Incomes increased from Rs17.500 to Rs25,000
The businessmen in Sindh particularly of Karachi are ‘highly aggrieved and perturbed’ by the Sindh Government decision to increase the minimum wage from Rs17,500 to Rs25,000.
The hike in the minimum wage will increase the expenses of the businesses as they will be paying higher wages to their workers than before.
The businessmen of several industries have shown dissatisfaction with the Sindh government’s decision to increase the minimum wage by 43%.
Over a dozen trade bodies, including the Federation of Pakistan Chambers of Commerce and Industry (FPCCI) and Karachi Chamber of Commerce and Industry (KCCI), communicated the displeasure of the businessmen in a joint statement.
Pakistan Institute of Labour Education and Research Joint Director Zulfiqar Shah said that there was no scientific calculation for even the Rs25,000 minimum wage and if one calculates, it should be at least Rs40,000.
“If an average family has six members, one has to calculate how many calories and proteins they need to take daily and how much that will cost. Then there are other expenses such as rent, electricity bill, and gas bill. It can’t be lesser than Rs40,000. The inflation is increasing so no sane person can say Rs25,000 is high,” Shah said.
He added that there was little compliance related to minimum wage, especially in Sindh. He said that there was not a single inspector in the Sindh’s Minimum Wage Board.
Labour rights activist and a former official of the Pakistan Institute of Labour Education and Research (PILER) Shujauddin Qureshi said that the Rs25,000 minimum wage was not high enough.
“ILO (International Labor Organization) made an assessment three or four years ago to provide pension to the affected families of the Baldia factory fire incident,” said Qureshi. “It was assessed that Rs25,500 was a minimum requirement for a family to survive.”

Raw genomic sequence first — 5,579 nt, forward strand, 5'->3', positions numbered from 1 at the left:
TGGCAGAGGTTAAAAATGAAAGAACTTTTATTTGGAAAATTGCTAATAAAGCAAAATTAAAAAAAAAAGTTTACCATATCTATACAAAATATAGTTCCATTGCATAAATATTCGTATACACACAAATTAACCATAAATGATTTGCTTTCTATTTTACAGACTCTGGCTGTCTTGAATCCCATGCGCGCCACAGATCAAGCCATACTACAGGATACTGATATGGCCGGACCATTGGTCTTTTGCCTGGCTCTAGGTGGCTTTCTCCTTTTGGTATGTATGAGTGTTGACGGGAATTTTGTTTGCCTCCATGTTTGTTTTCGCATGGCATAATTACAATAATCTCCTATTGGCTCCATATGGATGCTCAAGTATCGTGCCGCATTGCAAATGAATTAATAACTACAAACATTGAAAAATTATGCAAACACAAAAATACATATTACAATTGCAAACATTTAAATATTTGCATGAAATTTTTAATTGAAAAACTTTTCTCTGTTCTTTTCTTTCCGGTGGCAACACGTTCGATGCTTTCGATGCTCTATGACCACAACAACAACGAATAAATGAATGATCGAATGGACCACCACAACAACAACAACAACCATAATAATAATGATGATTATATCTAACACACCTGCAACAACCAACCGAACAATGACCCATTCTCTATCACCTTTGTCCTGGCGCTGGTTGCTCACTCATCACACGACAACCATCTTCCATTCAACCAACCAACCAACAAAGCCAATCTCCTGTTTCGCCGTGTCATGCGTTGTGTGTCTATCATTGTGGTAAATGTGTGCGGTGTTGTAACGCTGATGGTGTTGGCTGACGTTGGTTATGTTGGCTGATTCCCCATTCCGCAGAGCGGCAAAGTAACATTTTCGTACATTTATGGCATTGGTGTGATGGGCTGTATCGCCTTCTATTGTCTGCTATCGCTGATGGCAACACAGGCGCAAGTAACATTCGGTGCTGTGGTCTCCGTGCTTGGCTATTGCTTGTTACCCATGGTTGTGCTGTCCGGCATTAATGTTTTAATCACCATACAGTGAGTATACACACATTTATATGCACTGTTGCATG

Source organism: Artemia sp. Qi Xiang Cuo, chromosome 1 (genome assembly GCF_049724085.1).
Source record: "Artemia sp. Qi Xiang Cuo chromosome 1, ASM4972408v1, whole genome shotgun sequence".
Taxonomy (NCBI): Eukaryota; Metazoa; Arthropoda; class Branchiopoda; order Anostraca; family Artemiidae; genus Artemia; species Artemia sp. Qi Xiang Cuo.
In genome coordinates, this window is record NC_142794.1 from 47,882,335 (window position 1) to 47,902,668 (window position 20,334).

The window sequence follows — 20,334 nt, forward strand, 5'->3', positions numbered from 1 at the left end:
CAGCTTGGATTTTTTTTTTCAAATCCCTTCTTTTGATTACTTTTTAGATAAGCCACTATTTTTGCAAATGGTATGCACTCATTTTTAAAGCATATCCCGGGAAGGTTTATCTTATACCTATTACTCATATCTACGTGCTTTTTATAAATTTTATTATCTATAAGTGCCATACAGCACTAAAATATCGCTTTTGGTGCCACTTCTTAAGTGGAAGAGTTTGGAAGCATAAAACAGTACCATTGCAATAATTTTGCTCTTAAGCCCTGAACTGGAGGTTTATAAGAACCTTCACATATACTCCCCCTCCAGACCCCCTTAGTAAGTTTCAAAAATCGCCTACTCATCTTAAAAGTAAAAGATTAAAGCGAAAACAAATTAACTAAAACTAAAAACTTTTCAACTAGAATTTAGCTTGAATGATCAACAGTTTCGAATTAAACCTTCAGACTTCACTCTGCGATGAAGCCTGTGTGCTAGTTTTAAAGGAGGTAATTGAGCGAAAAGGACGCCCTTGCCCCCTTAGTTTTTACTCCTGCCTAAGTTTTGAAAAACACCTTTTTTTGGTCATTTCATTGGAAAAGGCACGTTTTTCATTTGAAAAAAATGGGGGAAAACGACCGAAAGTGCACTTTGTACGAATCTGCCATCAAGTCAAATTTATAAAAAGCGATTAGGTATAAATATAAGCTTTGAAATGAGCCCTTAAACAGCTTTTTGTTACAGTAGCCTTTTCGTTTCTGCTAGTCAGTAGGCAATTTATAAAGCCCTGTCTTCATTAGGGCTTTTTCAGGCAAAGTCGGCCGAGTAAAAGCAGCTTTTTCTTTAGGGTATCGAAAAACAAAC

A total of 264 people perished in the fire that engulfed the multi-storey building of a readymade garments manufacturing unit. “So, you easily assume that Rs25,000 minimum wage is not high. Inflation is increasing and the assessment ILO did was for pension and not wages. Wages are higher than pensions,” Qureshi explained.
Qureshi added that the businessmen don’t follow the minimum wage regulation and there was no proper check and balance for that too.
But the trade bodies say the significant increase in the minimum wage was making them uncompetitive locally and globally. They say it will give an ‘exorbitant upshot in the cost of manufacturing’ after the increase in the minimum wage since wages or labour cost is a major component in the final product cost.
They said that the action by the Sindh government has compelled the industrialists to plan and shift their industries to other provinces or abroad.
“It will severely impair the national economy as the 54% share of industries of Karachi in national exports will face downfall and the 67% revenue generated mainly from Karachi for the national exchequer and 95% revenue for the Sindh Revenue Board will also decline,” the trade bodies said.
“The gravity of the situation will lead to massive layoffs, unemployment, and a law and order situation,” they said.
The trade organisations said that the Sindh government has created huge division and wide disparity by fixing minimum wage at Rs25,000, whereas minimum wage in the Federal and Punjab province is Rs20,000 and in KP and Balochistan it is Rs21,000.
“Prices of other raw materials like gas, electricity, petrol, and diesel are uniform across Pakistan. How can the industry survive with different wages in provinces?” trade bodies questioned.
Shah of PILER said that although there was little compliance, these industrialists have thousands of workers, and if they are forced to comply with the minimum wage regulation, it will cost a lot to them.
“This is the reason they are so frustrated,” he said.